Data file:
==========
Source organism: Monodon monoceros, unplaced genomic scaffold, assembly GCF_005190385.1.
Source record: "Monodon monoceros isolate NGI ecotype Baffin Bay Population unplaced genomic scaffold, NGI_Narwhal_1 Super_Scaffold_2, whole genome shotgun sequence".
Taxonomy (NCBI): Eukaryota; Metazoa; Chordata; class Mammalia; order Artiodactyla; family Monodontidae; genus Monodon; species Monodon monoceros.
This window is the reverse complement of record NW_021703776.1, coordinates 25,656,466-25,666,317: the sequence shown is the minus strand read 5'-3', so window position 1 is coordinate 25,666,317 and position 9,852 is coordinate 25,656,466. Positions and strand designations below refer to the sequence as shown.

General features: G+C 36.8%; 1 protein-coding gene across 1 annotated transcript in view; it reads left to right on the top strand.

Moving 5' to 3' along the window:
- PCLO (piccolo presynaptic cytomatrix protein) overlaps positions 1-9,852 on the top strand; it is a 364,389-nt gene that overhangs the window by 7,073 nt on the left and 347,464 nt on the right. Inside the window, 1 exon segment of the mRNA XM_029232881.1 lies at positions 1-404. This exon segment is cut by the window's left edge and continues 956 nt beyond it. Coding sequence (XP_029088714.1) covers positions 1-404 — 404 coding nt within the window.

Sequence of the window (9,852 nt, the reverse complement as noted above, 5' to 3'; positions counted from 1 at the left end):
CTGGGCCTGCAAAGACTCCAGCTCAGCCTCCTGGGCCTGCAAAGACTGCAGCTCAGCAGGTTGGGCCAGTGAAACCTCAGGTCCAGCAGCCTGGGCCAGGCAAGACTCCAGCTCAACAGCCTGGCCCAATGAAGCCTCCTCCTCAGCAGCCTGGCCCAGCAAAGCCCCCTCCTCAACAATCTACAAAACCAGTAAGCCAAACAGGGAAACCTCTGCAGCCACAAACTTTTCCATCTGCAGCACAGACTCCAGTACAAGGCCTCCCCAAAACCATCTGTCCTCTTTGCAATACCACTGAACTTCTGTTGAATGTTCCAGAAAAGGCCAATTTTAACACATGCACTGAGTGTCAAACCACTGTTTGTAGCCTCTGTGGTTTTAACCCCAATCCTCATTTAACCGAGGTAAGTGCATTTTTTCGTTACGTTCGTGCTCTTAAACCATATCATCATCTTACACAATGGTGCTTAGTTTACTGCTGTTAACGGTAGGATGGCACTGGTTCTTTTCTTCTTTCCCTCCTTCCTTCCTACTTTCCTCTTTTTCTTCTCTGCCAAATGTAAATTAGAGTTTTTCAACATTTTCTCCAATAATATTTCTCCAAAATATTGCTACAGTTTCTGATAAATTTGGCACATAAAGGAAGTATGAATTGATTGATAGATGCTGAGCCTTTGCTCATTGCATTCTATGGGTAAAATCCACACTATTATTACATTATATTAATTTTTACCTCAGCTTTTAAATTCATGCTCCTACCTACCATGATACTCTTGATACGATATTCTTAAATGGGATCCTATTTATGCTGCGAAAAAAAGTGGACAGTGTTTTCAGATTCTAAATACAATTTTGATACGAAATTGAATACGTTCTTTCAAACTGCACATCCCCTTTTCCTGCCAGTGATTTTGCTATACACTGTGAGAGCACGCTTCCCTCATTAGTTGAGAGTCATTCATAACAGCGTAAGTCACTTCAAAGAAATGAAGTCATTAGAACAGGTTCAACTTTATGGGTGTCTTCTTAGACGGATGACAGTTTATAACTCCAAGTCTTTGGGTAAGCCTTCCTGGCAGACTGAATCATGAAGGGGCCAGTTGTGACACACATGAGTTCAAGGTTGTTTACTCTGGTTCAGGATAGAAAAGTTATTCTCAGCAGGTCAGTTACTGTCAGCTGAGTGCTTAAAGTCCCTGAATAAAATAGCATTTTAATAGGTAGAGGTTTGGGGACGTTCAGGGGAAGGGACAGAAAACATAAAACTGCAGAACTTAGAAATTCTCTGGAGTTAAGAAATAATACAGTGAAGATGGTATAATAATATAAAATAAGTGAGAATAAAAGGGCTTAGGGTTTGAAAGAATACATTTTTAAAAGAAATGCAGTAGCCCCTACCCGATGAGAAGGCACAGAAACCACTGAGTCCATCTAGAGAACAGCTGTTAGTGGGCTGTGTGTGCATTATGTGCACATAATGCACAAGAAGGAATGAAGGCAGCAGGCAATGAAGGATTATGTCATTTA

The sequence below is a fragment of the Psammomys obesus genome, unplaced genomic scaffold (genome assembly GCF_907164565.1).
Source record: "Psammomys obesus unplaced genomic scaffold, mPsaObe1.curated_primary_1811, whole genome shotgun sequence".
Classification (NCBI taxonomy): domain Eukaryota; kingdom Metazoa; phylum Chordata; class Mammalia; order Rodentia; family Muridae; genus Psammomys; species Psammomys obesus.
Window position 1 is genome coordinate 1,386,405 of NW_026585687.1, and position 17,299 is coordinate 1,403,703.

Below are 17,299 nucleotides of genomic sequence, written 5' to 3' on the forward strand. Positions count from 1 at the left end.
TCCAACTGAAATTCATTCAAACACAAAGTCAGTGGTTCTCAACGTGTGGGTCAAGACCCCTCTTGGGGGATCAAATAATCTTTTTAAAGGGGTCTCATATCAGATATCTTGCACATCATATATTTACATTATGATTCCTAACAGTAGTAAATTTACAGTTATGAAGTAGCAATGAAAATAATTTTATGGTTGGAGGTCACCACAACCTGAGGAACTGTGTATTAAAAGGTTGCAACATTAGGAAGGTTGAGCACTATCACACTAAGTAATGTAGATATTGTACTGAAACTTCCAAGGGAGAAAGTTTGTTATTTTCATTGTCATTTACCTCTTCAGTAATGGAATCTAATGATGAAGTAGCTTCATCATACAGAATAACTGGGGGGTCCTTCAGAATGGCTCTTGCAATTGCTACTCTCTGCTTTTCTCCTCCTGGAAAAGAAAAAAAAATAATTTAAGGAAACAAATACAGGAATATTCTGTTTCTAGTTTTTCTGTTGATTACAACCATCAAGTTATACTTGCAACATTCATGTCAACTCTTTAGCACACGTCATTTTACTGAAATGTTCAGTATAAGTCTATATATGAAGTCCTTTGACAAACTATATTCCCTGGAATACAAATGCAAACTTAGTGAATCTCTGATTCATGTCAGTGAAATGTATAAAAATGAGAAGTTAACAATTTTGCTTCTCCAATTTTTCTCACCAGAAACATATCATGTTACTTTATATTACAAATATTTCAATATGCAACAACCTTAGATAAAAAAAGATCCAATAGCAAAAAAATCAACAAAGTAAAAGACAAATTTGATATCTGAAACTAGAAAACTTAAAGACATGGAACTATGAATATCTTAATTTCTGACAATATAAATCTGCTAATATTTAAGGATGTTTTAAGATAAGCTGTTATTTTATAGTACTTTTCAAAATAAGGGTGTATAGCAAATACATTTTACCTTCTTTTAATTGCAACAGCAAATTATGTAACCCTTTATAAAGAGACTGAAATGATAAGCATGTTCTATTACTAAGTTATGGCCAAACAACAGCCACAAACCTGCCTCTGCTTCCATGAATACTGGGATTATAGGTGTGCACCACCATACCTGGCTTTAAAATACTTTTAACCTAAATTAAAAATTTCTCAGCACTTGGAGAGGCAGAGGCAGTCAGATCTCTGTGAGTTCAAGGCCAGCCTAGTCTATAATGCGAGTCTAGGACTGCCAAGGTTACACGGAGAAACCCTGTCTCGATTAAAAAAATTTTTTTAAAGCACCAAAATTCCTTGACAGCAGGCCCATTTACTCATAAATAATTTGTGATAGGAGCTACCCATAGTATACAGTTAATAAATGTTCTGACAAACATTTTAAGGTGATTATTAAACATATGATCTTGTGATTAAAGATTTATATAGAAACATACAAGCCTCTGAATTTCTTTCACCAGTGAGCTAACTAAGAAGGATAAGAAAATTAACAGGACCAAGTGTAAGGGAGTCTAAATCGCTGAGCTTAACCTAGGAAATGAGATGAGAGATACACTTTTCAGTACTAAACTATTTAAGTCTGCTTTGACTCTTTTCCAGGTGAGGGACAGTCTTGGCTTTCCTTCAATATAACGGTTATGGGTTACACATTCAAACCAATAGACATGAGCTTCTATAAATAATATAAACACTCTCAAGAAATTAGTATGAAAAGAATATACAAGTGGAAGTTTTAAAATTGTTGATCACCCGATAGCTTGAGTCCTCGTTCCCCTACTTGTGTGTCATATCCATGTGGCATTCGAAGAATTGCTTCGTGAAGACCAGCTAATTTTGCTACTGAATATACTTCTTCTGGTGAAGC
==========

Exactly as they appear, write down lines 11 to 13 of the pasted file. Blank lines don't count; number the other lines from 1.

Source record: "Psammomys obesus unplaced genomic scaffold, mPsaObe1.curated_primary_1811, whole genome shotgun sequence".
Classification (NCBI taxonomy): domain Eukaryota; kingdom Metazoa; phylum Chordata; class Mammalia; order Rodentia; family Muridae; genus Psammomys; species Psammomys obesus.
Window position 1 is genome coordinate 1,386,405 of NW_026585687.1, and position 17,299 is coordinate 1,403,703.